Pfizer, Biontech Announce COVID-19 Vaccine Candidate is 90% Effective

Yes. The point of doing such a large patient population is that it should control for factors like masks and social distancing.

In a 1:1 trial that is double blind (neither the patient nor their health care providers know if they are taking the drug or placebo) needs to be so large to make sure you get roughly equal numbers of people in both arms wearing masks regularly, washing hands, socially distancing etc. 

90% effective might mean there's a 90% risk reduction for contracting an infection. So if 100 patients on the placebo got the virus,and 10 who got the vaccine for infected, then there's a 90% relative risk reduction.

"Dr. Anthony Fauci, the U.S. government's top infectious-disease expert, said the results suggesting 90% effectiveness are “just extraordinary," adding: "Not very many people expected it would be as high as that.”

“It’s going to have a major impact on everything we do with respect to COVID,” Fauci said as Pfizer appeared to take the lead in the all-out global race by pharmaceutical companies and various countries to develop a well-tested vaccine against the virus.

Dr. Bruce Aylward, the World Health Organization’s senior adviser, said Pfizer's vaccine could “fundamentally change the direction of this crisis” by March, when the U.N. agency hopes to start vaccinating high-risk groups."

drug companies make claims all the time that ended up refuted a couple years down the then they made their big bucks.

I plan to get the vaccine as soon as possible.  I can barely function because of health issues, if I get hit with covid, I will be in serious trouble as a struggle to bathe, make simple meals, etc as it is.  I do suspect effectiveness will be well over 50%, but don't feel comfortable with a firm statistic.  I even volunteered fro the trials, but wasn't picked....likely due to my complicated medical history.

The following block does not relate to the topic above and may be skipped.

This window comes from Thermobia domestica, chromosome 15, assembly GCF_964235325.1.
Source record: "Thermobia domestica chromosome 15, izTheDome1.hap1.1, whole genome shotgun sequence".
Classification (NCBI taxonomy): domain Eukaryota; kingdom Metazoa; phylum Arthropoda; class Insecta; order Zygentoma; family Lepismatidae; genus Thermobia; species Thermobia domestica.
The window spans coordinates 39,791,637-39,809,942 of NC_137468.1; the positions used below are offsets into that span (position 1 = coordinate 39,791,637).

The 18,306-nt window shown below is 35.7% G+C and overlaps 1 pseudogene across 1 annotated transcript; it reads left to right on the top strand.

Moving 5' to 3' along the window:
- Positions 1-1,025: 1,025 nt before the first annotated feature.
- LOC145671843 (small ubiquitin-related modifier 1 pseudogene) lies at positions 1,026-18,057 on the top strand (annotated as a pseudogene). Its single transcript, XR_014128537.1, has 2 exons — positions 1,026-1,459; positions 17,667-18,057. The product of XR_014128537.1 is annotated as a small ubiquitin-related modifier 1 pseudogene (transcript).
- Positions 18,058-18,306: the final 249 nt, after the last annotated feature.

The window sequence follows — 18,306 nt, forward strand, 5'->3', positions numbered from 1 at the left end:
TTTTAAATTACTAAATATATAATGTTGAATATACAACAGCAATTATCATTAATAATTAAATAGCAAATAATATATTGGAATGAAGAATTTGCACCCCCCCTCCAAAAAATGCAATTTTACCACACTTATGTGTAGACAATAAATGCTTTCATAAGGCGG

With the 1st wave of vaccines, it will likely go to the most at risk....I don't think i would be in that group, but rather the 2nd batch.

I don't go any where except for necessities even before covid.  There is only 1 person I am around for 15 minutes or more, but we are usually outside.  when inside we sit in separate rooms (living and dining room) or at least 10 feet apart.  We may be close for no more than a minute or 2 if I am helping him with a computer issue.  other than that, the most exposure I get would be standing in a long line in a store with people only about 3 feet apart...and at least I am wearing a mask properly and most of the other people I am not too concerned about 50% v 90%..but if there is any help..I will take it.

It's gonna be tough to distribute this sucker

drummerboy said:

It's gonna be tough to distribute this sucker

This is the part that tempers my optimism about this vaccine. I think 90% is amazing and I know enough about how the trials are done that I believe that figure is at least close to right. But the -75 degrees storage requirement really complicates the distribution in huge ways. Among other things, this thing is going to cost and somebody is going to need to foot the bill.